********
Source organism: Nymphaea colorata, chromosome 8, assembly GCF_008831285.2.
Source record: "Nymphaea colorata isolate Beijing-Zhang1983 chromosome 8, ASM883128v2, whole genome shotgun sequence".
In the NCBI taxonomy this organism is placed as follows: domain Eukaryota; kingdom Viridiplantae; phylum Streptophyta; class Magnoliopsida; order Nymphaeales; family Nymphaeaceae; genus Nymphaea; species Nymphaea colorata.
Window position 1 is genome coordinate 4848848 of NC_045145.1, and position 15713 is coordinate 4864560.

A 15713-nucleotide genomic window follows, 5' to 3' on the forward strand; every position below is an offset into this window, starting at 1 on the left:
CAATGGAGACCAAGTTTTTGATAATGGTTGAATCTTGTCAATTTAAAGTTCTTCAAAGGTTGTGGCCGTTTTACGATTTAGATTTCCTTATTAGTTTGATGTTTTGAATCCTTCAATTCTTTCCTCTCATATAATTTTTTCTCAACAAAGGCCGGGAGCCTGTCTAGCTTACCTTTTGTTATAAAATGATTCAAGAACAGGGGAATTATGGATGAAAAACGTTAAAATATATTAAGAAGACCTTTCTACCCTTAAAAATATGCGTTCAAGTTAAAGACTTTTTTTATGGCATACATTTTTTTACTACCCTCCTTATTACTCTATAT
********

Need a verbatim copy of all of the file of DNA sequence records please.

Source organism: Nymphaea colorata, chromosome 8, assembly GCF_008831285.2.
Source record: "Nymphaea colorata isolate Beijing-Zhang1983 chromosome 8, ASM883128v2, whole genome shotgun sequence".
In the NCBI taxonomy this organism is placed as follows: domain Eukaryota; kingdom Viridiplantae; phylum Streptophyta; class Magnoliopsida; order Nymphaeales; family Nymphaeaceae; genus Nymphaea; species Nymphaea colorata.
Window position 1 is genome coordinate 4848848 of NC_045145.1, and position 15713 is coordinate 4864560.

A 15713-nucleotide genomic window follows, 5' to 3' on the forward strand; every position below is an offset into this window, starting at 1 on the left:
CAATGGAGACCAAGTTTTTGATAATGGTTGAATCTTGTCAATTTAAAGTTCTTCAAAGGTTGTGGCCGTTTTACGATTTAGATTTCCTTATTAGTTTGATGTTTTGAATCCTTCAATTCTTTCCTCTCATATAATTTTTTCTCAACAAAGGCCGGGAGCCTGTCTAGCTTACCTTTTGTTATAAAATGATTCAAGAACAGGGGAATTATGGATGAAAAACGTTAAAATATATTAAGAAGACCTTTCTACCCTTAAAAATATGCGTTCAAGTTAAAGACTTTTTTTATGGCATACATTTTTTTACTACCCTCCTTATTACTCTATAT